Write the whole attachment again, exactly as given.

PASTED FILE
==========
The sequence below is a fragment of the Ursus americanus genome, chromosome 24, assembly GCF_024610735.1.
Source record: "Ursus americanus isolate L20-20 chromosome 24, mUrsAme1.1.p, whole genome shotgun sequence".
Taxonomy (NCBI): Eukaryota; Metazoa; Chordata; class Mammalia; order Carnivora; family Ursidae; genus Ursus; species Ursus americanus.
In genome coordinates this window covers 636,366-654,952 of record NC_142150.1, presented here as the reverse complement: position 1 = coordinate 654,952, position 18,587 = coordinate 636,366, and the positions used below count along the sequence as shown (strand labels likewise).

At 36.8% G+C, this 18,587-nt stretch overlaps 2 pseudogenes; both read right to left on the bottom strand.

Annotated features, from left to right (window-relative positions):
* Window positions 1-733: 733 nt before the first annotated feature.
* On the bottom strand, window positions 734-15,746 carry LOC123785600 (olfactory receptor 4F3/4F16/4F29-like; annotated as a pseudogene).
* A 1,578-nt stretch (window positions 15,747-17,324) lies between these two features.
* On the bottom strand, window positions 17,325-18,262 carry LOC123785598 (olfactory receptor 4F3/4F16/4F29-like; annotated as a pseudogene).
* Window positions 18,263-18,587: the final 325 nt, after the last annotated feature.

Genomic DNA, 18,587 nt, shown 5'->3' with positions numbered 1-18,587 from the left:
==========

The sequence below is a fragment of the Ursus americanus genome, chromosome 24, assembly GCF_024610735.1.
Source record: "Ursus americanus isolate L20-20 chromosome 24, mUrsAme1.1.p, whole genome shotgun sequence".
Taxonomy (NCBI): Eukaryota; Metazoa; Chordata; class Mammalia; order Carnivora; family Ursidae; genus Ursus; species Ursus americanus.
In genome coordinates this window covers 636,366-654,952 of record NC_142150.1, presented here as the reverse complement: position 1 = coordinate 654,952, position 18,587 = coordinate 636,366, and the positions used below count along the sequence as shown (strand labels likewise).

At 36.8% G+C, this 18,587-nt stretch overlaps 2 pseudogenes; both read right to left on the bottom strand.

Annotated features, from left to right (window-relative positions):
* Window positions 1-733: 733 nt before the first annotated feature.
* On the bottom strand, window positions 734-15,746 carry LOC123785600 (olfactory receptor 4F3/4F16/4F29-like; annotated as a pseudogene).
* A 1,578-nt stretch (window positions 15,747-17,324) lies between these two features.
* On the bottom strand, window positions 17,325-18,262 carry LOC123785598 (olfactory receptor 4F3/4F16/4F29-like; annotated as a pseudogene).
* Window positions 18,263-18,587: the final 325 nt, after the last annotated feature.

Genomic DNA, 18,587 nt, shown 5'->3' with positions numbered 1-18,587 from the left: